Offense comes alive after 2 losses

The Gophers struggled to produce against Michigan State but pulled out Game 3.

Aleutian Calabay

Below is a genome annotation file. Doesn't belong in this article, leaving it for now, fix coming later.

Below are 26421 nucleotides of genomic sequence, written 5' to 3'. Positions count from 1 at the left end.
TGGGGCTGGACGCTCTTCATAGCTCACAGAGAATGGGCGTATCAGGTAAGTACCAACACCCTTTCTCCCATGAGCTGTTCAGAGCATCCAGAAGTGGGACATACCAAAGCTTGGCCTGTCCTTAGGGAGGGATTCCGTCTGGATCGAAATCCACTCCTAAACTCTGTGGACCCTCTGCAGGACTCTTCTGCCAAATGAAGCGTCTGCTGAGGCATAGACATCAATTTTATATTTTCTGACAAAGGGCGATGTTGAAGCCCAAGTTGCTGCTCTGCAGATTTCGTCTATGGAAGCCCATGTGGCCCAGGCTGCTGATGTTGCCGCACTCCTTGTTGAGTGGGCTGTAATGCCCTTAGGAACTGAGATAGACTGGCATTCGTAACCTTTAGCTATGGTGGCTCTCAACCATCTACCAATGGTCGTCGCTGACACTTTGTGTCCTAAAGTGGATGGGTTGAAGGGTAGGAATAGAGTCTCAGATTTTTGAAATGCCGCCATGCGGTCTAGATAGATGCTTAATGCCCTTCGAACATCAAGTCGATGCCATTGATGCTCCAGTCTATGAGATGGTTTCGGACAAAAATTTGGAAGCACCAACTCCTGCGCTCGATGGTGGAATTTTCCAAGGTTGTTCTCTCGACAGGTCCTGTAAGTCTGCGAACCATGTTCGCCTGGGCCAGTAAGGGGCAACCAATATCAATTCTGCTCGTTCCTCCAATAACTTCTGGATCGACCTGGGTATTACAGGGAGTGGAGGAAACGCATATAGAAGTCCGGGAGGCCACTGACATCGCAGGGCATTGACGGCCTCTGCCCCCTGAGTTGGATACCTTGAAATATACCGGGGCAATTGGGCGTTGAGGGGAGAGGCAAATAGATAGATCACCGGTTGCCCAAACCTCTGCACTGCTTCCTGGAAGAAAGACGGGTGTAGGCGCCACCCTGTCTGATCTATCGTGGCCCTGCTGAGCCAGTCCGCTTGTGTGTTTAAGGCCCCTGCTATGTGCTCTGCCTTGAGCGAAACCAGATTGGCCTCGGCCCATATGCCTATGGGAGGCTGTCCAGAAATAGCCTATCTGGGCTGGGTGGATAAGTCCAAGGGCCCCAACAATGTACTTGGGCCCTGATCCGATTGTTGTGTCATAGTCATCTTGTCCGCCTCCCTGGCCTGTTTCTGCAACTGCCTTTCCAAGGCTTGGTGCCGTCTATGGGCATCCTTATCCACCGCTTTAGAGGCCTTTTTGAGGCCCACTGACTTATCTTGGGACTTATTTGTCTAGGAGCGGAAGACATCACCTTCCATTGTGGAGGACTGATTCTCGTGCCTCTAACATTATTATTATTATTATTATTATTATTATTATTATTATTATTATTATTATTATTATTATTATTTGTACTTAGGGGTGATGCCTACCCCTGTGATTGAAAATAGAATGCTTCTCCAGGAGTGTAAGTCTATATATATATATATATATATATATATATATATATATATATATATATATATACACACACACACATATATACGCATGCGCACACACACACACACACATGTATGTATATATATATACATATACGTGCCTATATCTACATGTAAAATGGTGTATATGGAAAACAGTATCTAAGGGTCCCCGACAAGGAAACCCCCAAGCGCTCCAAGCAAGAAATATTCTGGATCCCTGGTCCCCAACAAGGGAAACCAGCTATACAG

It proved to be better late than never for the Minnesota baseball team against Michigan State this weekend. The Gophers entered SundayâÄôs series finale having already lost the first two games by scores of 5-3 and 12-5. The Spartans appeared poised for the sweep Sunday at the Metrodome holding a late 3-2 lead, but the Gophers came back to score four runs in the eighth inning, highlighted by a two-run double by Kyle Knudson to win the game 6-3. âÄúYou have to give Michigan State credit,âÄù Minnesota head coach John Anderson said. âÄúThey executed the fundamentals of the game all weekend long, and thatâÄôs why they won the series.âÄù With the exception of SundayâÄôs ending, timely hits eluded the Minnesota batters throughout the series and, consequently, so did the wins. The Gophers have struggled most of the season with bringing runners home, but they entered the series on a three-game winning streak, averaging 11 runs per game over that stretch. However, Minnesota left a total of 25 runners stranded on the bases and hit into four double plays. The Gophers were outscored 20-14 despite out-hitting the Spartans 35-29. âÄúWeâÄôve had some hits, but we couldnâÄôt get an extra-base hit,âÄù Anderson said. âÄúItâÄôs been typical of our season to get three hits but score one run.âÄù Michigan State grabbed an early lead in the first game of the series as Torsten Boss hit a two-run double in the top of the second inning, once again forcing Minnesota to play from behind as they often have all season. The Gophers squandered scoring threats in the second and third innings, but finally broke through in the sixth when a Matt Puhl RBI single got Minnesota on the board. Then with the bases loaded, Trip Schultz knocked in two more runs with his third hit of the day, giving Minnesota a 3-2 advantage. The lead did not last long as the Spartans came back to score three runs in the seventh inning off Minnesota starter Seth Rosin. The inning was capped by a two-run home run by Eli Boike, which gave Michigan State a 5-3 lead. The Spartans bullpen came in and closed the door on the Gophers. Rosin finished the day throwing seven innings, giving up five runs on ten hits while striking out six. Michael Kvasnicka came through early for the Gophers in Game 2 as his RBI double in the first inning gave Minnesota a quick 1-0 lead. Once again the Spartans would bounce right back as they knocked around GophersâÄô starter TJ Oakes for three runs in the second inning and two more in the third. The Gophers closed the gap to 5-3 with a pair of runs in the bottom of the third inning, but continued to leave runners on base as the game progressed. Meanwhile, the Spartans offense continued to produce as they scored one run in the fifth, sixth, seventh and eighth innings. Michigan State ended the game with three runs in the ninth as it cruised to the 12-5 win. Game 3 remained scoreless until the top of the fifth inning as Michigan State got a run off an RBI double by Jordan Keur. The Spartans manufactured another run in the sixth off a sacrifice fly by Jeff Holm to take a 2-0 lead. The Gophers finally broke through in the bottom of the seventh inning as Troy Larson delivered a two-run single to tie the game. Minnesota went to the bullpen after starter Phil Isaksson walked the first batter of the eighth inning. But reliever Scott Matyas gave up an RBI single to Holm, giving Michigan State a 3-2 lead. Isaksson finished the game giving up three runs on just three hits while striking out four. The Gophers finally got the timely hit they had been looking for all series as Knudson smashed a double to left field that scored AJ Pettersen and Kvasnicka. Knudson was then brought home on a double by Nick OâÄôShea. The hits continued to come for Minnesota as Kyle Geason singled home OâÄôShea to give the Gophers a 6-3 lead. Matyas then closed the game in the ninth for Minnesota. âÄúWe need to try to get some extra base hits and move the guys around the bases,âÄù Knudson said. âÄúIt seems like when we are getting hits theyâÄôre just singles, but weâÄôre improving every game and IâÄôll think weâÄôll be right there when we need to be.âÄù